Born in Vienna, Schüssel attended a well-known Catholic grammar school for boys in Vienna (the Schottengymnasium) where he took his Matura exams in 1963. He went on to study at the University of Vienna and received a Doctorate in Law in 1968.
Schüssel was secretary of the parliamentary group of the Austrian People's Party (ÖVP) from 1968 to 1975. From 1975 to April, 1991 he was Secretary General of the Austrian Business Federation, a sub-organisation of the People's Party.
Schüssel became Minister for Economic Affairs on April 24, 1989 in a coalition government under Chancellor Franz Vranitzky (SPÖ) formed by the Austrian Social Democratic Party (SPÖ) and the Austrian People's Party.
On May 4, 1995 Wolfgang Schüssel was sworn in as Vice-Chancellor and Federal Minister for Foreign Affairs in Franz Vranitzky's fourth government. He held the same posts in Chancellor Vranitzky’s fifth Cabinet. In Chancellor Viktor Klima's (SPÖ) first government, from January 28, 1997 to February 4, 2000, Schüssel was again Vice-Chancellor and Federal Minister for Foreign Affairs.
The government headed by Schüssel is probably the most controversial since 1945, which to a large extent is due to the coalition formed with the right-wing Austrian Freedom Party, whose former leader is Jörg Haider. Although Haider has never been a member of Schüssel's government, his detrimental influence on federal and party politics was strongly felt, so much so that general elections were announced by Schüssel and held prematurely in November 2002. However, after negotiating for months with both the Social Democratic Party (SPÖ) and the Green Party, Schüssel, whose own party had won a landslide victory, decided to renew his coalition government with the Freedom Party, which had been reduced to a mere 10 per cent of the vote and thus could be the more easily persuaded to accept Schüssel's policies.
Apart from the association and cooperation with a right-wing party, Schüssel's government has been severely criticized by the opposition for its allegedly undemocratic way of installing their followers in top positions both public and private and for interfering with the media and thus reducing the freedom of the press. In addition, the government's attempts at achieving a balanced budget led to unpopular measures such as the introduction of study fees at state universities (which had been abolished in the early 1970s by a Social Democratic government under Bruno Kreisky) or a drastic reduction of future state pensions and at the same time a de facto raising of the retirement age for everyone who is still part of the workforce. In the spring of 2003 it was also announced that, starting in September, the number of lessons per week to be held in Austrian classrooms would be reduced by two.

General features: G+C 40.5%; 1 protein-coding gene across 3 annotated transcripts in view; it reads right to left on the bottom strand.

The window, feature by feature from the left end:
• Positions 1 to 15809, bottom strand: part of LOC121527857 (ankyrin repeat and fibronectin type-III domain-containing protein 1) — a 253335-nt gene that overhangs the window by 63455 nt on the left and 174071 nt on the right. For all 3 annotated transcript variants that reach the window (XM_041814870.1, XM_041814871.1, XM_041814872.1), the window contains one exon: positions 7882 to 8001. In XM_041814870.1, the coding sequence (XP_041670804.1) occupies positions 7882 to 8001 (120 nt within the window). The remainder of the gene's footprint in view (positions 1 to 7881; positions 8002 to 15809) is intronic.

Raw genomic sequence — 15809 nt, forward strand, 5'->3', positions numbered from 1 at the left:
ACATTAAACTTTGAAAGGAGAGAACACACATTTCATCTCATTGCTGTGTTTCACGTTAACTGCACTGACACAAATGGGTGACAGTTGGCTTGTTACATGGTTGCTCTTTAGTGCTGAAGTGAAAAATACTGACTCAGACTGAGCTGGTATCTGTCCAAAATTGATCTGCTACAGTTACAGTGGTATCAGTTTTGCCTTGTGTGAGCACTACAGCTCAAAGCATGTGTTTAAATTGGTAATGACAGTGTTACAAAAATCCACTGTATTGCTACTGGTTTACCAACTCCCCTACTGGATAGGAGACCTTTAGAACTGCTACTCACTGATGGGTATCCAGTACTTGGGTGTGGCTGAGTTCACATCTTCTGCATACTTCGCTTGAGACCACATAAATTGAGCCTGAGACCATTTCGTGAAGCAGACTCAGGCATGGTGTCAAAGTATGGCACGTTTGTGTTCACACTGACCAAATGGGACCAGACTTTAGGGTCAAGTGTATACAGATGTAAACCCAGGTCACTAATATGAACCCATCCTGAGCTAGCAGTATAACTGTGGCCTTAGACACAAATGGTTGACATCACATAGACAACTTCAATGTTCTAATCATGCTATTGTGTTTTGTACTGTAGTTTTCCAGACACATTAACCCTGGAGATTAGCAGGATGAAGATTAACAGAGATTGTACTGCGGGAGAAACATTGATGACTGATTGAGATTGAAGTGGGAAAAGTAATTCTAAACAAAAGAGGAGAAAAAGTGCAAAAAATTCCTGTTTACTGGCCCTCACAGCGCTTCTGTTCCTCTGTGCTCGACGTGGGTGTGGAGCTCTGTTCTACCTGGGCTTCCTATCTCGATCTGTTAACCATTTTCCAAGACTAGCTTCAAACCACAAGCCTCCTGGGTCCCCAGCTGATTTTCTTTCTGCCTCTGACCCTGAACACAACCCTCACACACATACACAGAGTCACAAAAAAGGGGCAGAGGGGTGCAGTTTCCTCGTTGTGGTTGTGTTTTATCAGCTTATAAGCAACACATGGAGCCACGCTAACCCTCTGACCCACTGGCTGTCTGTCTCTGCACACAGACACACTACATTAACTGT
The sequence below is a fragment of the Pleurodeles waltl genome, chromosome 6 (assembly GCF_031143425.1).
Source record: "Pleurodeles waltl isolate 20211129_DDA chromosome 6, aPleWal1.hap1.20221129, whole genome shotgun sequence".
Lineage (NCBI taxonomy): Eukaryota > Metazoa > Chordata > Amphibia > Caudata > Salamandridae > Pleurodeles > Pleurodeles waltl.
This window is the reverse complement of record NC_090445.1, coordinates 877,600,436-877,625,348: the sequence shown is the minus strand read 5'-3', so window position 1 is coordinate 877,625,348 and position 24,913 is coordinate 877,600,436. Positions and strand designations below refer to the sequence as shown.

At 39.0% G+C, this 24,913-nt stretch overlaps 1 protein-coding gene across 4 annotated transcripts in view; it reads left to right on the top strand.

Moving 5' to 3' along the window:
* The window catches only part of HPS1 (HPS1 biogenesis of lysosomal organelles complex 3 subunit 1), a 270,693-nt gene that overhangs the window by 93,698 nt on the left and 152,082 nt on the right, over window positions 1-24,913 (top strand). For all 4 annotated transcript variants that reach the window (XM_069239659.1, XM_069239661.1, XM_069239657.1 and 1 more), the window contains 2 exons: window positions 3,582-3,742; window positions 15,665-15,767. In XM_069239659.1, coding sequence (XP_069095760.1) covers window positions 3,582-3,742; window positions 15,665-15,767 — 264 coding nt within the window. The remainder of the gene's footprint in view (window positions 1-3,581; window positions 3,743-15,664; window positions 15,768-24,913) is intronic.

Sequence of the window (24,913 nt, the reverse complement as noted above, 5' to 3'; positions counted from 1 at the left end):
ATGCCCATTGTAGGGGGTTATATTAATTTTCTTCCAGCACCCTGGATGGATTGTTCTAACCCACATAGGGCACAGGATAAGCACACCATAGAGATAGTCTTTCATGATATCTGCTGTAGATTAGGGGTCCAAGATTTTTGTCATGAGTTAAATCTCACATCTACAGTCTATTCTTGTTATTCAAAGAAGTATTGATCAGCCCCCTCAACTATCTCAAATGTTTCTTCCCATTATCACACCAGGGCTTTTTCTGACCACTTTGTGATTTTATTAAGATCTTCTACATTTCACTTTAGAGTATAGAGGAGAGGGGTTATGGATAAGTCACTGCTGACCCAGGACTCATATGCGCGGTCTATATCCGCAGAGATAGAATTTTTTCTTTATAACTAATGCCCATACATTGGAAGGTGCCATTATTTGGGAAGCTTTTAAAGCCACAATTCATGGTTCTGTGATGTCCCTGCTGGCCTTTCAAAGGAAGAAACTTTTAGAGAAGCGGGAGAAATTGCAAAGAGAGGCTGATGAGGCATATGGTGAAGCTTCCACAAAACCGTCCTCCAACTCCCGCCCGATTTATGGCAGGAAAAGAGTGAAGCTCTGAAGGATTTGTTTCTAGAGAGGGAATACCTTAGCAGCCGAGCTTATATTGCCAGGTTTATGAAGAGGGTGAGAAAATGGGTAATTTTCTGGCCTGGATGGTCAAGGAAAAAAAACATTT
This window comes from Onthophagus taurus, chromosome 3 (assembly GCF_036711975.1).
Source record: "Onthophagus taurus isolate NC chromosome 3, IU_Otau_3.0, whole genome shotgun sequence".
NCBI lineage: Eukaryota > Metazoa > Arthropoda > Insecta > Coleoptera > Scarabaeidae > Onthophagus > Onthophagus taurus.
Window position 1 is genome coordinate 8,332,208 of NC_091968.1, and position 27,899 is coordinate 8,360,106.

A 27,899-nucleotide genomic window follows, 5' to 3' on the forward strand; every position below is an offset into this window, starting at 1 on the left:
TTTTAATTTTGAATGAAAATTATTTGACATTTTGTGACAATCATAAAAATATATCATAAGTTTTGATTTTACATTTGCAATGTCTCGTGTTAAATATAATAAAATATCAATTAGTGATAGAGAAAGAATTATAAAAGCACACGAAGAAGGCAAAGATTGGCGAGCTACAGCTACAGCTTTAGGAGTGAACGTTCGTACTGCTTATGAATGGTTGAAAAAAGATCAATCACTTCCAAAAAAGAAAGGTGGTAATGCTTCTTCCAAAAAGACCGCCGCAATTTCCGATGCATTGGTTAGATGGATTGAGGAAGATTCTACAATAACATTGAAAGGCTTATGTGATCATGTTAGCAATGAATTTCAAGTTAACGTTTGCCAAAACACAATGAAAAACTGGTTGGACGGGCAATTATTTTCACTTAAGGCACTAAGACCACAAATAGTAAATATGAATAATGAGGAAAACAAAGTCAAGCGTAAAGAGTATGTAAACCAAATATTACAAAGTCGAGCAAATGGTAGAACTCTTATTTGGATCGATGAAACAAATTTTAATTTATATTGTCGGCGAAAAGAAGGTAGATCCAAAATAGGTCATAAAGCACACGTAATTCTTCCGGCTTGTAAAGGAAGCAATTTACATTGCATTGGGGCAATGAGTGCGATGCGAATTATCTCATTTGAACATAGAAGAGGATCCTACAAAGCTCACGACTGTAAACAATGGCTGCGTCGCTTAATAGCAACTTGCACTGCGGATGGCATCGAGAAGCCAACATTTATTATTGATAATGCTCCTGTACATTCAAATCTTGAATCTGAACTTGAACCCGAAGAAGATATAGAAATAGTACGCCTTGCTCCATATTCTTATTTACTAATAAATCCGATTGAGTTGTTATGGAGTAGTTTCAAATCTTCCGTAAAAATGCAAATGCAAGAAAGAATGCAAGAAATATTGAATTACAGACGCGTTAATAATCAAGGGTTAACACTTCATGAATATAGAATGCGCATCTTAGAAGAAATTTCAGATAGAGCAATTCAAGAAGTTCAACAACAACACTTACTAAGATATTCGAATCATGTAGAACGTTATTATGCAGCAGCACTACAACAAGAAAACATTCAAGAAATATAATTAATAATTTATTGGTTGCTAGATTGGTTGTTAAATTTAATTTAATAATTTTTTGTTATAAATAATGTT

in front of the Austrian Parliament in Vienna
Resistance to the government for the reasons listed above already set in on the day it was sworn in on February 4, 2000. In an unprecedented move, the designated cabinet ministers, on their way to Federal President Thomas Klestil to be sworn in, used an underground corridor because they would not cross the Ballhausplatz square (as all governments before them had done -- traditionally the first occasion for press photographs of the new cabinet) as it was full of anti-government demonstrators. For years, there were weekly Donnerstagsdemonstrationen (Thursday Demonstrations) through the city and the inner districts of Vienna. Schüssel has also been heavily criticized for not reacting to accusations made by the opposition, for not speaking out against Haider's subversive public statements and, generally, for appearing uncommunicative and taciturn.
Schüssel keeps a low profile as far as his private life is concerned. Married with two children, he lives in Vienna and says he prefers spending his vacations in Austria. He is fond of mountaineering in the Austrian Alps (he has actually co-authored a tour guide) and, a lover of music, plays several instruments including the piano.